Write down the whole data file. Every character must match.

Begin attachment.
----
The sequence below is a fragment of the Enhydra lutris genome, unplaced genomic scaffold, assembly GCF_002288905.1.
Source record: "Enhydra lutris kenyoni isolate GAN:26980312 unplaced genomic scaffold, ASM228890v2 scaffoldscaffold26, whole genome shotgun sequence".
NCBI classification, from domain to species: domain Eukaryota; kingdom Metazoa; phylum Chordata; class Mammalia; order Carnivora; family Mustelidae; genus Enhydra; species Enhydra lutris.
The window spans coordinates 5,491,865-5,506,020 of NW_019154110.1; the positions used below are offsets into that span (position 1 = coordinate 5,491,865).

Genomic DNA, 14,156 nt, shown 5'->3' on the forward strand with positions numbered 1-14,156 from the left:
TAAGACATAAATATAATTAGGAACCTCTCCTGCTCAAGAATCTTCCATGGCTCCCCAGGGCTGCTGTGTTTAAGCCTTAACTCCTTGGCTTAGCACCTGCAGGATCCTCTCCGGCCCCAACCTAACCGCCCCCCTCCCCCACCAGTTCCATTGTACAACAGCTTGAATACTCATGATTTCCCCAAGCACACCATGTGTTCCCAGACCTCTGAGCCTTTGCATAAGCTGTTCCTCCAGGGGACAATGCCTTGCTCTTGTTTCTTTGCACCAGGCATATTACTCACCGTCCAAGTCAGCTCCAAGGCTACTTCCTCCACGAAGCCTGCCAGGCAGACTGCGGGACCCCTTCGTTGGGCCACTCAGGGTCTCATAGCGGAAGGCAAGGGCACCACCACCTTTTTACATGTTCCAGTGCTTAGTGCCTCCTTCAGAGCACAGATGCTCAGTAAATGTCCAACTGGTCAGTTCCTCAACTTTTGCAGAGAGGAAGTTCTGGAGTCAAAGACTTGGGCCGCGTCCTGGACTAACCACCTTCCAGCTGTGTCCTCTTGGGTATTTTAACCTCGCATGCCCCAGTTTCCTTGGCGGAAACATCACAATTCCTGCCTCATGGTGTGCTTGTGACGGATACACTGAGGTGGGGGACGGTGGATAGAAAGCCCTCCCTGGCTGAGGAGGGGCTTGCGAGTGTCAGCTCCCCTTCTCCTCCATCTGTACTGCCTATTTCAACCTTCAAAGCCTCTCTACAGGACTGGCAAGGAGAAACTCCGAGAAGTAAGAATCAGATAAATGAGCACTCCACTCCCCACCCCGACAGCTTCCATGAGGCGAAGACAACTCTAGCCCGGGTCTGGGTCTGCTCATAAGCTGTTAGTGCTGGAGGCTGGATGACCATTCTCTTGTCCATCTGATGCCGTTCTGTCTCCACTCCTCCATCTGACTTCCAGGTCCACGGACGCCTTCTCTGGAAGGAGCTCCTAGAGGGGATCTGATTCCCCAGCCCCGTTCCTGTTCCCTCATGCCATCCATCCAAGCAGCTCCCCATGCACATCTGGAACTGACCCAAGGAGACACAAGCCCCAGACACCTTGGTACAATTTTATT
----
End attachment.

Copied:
The sequence below is a fragment of the Enhydra lutris genome, unplaced genomic scaffold, assembly GCF_002288905.1.
Source record: "Enhydra lutris kenyoni isolate GAN:26980312 unplaced genomic scaffold, ASM228890v2 scaffoldscaffold26, whole genome shotgun sequence".
NCBI classification, from domain to species: domain Eukaryota; kingdom Metazoa; phylum Chordata; class Mammalia; order Carnivora; family Mustelidae; genus Enhydra; species Enhydra lutris.
The window spans coordinates 5,491,865-5,506,020 of NW_019154110.1; the positions used below are offsets into that span (position 1 = coordinate 5,491,865).

Genomic DNA, 14,156 nt, shown 5'->3' on the forward strand with positions numbered 1-14,156 from the left:
TAAGACATAAATATAATTAGGAACCTCTCCTGCTCAAGAATCTTCCATGGCTCCCCAGGGCTGCTGTGTTTAAGCCTTAACTCCTTGGCTTAGCACCTGCAGGATCCTCTCCGGCCCCAACCTAACCGCCCCCCTCCCCCACCAGTTCCATTGTACAACAGCTTGAATACTCATGATTTCCCCAAGCACACCATGTGTTCCCAGACCTCTGAGCCTTTGCATAAGCTGTTCCTCCAGGGGACAATGCCTTGCTCTTGTTTCTTTGCACCAGGCATATTACTCACCGTCCAAGTCAGCTCCAAGGCTACTTCCTCCACGAAGCCTGCCAGGCAGACTGCGGGACCCCTTCGTTGGGCCACTCAGGGTCTCATAGCGGAAGGCAAGGGCACCACCACCTTTTTACATGTTCCAGTGCTTAGTGCCTCCTTCAGAGCACAGATGCTCAGTAAATGTCCAACTGGTCAGTTCCTCAACTTTTGCAGAGAGGAAGTTCTGGAGTCAAAGACTTGGGCCGCGTCCTGGACTAACCACCTTCCAGCTGTGTCCTCTTGGGTATTTTAACCTCGCATGCCCCAGTTTCCTTGGCGGAAACATCACAATTCCTGCCTCATGGTGTGCTTGTGACGGATACACTGAGGTGGGGGACGGTGGATAGAAAGCCCTCCCTGGCTGAGGAGGGGCTTGCGAGTGTCAGCTCCCCTTCTCCTCCATCTGTACTGCCTATTTCAACCTTCAAAGCCTCTCTACAGGACTGGCAAGGAGAAACTCCGAGAAGTAAGAATCAGATAAATGAGCACTCCACTCCCCACCCCGACAGCTTCCATGAGGCGAAGACAACTCTAGCCCGGGTCTGGGTCTGCTCATAAGCTGTTAGTGCTGGAGGCTGGATGACCATTCTCTTGTCCATCTGATGCCGTTCTGTCTCCACTCCTCCATCTGACTTCCAGGTCCACGGACGCCTTCTCTGGAAGGAGCTCCTAGAGGGGATCTGATTCCCCAGCCCCGTTCCTGTTCCCTCATGCCATCCATCCAAGCAGCTCCCCATGCACATCTGGAACTGACCCAAGGAGACACAAGCCCCAGACACCTTGGTACAATTTTATT